In Motion – An Interview with Amber Run

Sometimes it’s hard to express how you are feeling, whether that is positive feelings that almost make you feel like your heart is about to burst or negative emotions that push you down a spiral you think you will never get out of again. In times like these, we humans often like to turn to art to help us convey those exact feelings, but it is rare that you find something – or someone – that tells the world what you cannot seem to get off your chest just as easily. That is why the Nottingham-based indie band Amber Run have made it their mission to use their music to tell honest stories about often difficult and personal subjects to offer a supportive hand to people in times of need. And by doing that, the group has found its way to their own purpose and a life that is fuller than it has ever been, all the while the world around them is crumbling to pieces.

Consisting of singer and guitarist Joe Keogh, keyboardist Henry Wyeth and bassist Tom Sperring, the British three-piece have used their musical journey as a band to create a space for their listeners and themselves where they can feel safe, and that is ruled by honesty, kindness and introspection. Their last release, the ever so enchanting EP ‘The Search (Act 1)’, is no exception to that and beautifully captions a world that is ruled by uncertainty, loneliness and utter hopelessness – even if it wasn’t written for that specific reason. “We finished touring for our last album ‘Philophobia’ at the end of 2019 and then went into a writing cycle, so we were writing the EP at a fairly interesting time in history,”, remembers band member Wyeth while pondering the fact that even while some songs on the record might feel like they were written during and for the pandemic, they were never given that purpose. “It was obviously going to affect it because your environment always affects what you’re writing. But we felt like we were at a period in our life when you’re in your late twenties, early thirties, where you’re questioning whether what you’re doing is right or not. There was this sense of listlessness, so we started to explore that with the music, and everything that was going on in the world and out came ‘The Search (Act 1)’ essentially.”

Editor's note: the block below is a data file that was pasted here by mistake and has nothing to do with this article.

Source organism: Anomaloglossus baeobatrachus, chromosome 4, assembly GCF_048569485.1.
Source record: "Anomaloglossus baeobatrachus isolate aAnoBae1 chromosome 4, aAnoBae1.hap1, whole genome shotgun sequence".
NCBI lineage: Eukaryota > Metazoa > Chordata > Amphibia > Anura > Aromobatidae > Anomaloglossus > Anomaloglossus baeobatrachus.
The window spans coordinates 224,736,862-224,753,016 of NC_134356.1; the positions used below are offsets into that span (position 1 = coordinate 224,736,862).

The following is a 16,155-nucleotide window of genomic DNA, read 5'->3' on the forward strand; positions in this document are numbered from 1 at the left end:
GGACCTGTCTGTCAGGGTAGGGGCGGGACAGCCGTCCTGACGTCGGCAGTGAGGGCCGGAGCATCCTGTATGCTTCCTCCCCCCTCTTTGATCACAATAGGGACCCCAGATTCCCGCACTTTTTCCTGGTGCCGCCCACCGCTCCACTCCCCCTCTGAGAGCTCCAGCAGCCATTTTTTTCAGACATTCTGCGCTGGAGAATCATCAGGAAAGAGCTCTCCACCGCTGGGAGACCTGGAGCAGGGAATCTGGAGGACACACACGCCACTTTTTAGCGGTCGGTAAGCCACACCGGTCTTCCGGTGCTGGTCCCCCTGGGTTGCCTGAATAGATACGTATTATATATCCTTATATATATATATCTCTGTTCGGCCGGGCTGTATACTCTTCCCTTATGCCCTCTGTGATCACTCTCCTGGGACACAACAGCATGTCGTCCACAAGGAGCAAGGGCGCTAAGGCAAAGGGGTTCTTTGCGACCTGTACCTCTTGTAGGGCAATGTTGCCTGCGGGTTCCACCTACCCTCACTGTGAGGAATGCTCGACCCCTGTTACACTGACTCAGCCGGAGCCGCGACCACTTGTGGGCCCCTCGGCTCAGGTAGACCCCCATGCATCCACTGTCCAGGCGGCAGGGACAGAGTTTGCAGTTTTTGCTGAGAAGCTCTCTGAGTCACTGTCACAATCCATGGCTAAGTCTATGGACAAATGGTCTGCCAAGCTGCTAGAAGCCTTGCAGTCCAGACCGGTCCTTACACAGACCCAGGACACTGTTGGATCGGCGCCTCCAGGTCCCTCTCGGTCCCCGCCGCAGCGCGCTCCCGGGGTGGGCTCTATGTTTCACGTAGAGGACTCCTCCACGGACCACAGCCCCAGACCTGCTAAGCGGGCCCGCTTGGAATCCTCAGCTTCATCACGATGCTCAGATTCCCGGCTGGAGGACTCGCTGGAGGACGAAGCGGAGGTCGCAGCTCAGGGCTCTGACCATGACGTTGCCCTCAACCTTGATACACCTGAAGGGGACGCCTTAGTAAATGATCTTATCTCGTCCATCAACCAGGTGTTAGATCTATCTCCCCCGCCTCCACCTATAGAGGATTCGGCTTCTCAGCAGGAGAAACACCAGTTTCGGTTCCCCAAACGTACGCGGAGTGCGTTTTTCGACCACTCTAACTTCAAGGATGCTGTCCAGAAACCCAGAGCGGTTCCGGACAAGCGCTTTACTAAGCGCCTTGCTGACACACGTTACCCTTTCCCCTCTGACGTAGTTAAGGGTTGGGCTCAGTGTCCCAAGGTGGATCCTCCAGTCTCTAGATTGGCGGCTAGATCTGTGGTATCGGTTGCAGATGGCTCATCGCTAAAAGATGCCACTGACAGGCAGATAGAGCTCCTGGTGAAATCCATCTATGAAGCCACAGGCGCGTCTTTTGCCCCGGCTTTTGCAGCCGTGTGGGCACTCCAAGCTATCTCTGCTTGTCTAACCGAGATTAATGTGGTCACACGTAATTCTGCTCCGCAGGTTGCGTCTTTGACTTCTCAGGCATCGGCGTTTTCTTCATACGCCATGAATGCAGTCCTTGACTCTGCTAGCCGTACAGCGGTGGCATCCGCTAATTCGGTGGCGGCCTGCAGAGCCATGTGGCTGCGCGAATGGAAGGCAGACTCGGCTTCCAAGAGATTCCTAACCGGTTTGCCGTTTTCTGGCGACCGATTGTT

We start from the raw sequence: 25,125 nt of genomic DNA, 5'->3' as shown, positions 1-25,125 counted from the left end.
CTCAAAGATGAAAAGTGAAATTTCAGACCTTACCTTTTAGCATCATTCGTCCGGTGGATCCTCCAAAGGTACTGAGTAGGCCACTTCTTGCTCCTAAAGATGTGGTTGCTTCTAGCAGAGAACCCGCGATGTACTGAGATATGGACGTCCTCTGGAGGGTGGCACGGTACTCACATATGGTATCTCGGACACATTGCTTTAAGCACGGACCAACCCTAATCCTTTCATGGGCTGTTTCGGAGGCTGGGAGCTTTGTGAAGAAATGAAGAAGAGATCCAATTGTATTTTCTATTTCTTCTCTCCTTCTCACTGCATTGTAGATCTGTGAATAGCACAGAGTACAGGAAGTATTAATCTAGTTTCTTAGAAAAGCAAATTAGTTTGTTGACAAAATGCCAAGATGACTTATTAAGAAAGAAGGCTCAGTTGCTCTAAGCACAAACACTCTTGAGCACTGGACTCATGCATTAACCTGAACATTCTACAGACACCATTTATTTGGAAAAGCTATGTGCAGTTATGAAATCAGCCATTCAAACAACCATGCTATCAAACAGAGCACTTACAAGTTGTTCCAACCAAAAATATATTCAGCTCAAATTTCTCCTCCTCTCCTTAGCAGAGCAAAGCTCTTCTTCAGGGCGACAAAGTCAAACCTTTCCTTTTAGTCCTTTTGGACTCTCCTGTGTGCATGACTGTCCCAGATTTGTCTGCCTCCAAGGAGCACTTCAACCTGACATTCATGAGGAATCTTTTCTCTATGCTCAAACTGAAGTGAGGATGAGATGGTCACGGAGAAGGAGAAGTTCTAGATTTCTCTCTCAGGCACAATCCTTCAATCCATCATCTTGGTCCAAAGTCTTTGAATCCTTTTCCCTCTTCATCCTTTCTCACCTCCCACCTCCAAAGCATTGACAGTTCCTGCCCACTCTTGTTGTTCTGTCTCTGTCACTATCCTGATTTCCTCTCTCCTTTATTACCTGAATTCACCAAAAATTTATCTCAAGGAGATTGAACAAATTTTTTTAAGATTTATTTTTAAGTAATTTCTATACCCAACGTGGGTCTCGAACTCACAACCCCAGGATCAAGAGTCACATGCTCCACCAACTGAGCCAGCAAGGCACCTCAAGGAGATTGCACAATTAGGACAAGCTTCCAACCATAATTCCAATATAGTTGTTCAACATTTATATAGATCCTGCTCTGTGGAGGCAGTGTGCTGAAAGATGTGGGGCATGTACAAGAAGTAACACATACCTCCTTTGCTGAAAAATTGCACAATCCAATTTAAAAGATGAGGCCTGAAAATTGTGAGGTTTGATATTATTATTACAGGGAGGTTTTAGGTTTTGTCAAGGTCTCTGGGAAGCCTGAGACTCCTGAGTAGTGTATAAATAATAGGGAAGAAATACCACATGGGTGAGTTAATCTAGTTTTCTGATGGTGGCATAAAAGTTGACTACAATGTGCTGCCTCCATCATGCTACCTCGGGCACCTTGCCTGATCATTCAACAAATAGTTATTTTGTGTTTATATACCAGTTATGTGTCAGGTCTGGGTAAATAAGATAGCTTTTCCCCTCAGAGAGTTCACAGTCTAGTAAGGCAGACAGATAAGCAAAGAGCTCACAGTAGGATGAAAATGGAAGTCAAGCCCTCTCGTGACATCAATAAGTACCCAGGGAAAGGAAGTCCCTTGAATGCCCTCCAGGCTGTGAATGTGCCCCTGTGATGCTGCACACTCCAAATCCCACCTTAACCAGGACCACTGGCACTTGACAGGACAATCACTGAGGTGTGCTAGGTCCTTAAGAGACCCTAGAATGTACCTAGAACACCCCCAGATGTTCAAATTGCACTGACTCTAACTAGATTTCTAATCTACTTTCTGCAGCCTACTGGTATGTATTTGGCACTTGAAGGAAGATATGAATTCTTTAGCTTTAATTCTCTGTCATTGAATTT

Made up of five jaw-dropping tracks that each come with their own unique sound and story to them, the EP feels like a natural continuation of the trio’s previously released album ‘Philophobia’, which explored the complexity and irresistibility of connections and intimate relationships and how difficult they are to navigate, but also how important they are fundamentally. And while ‘The Search (Act 1)’ might have an air to it that could easily be turned into a story of dread and emptiness during a global pandemic, the group has pulled it to the forefront to always keep their work open to individual interpretation, as bassist Sperring underlines: “The beauty of it is that people can read into things a bit, you know, place their own experience in a song and interpret it how they need at a time. So maybe it did help that it came up during the pandemic.”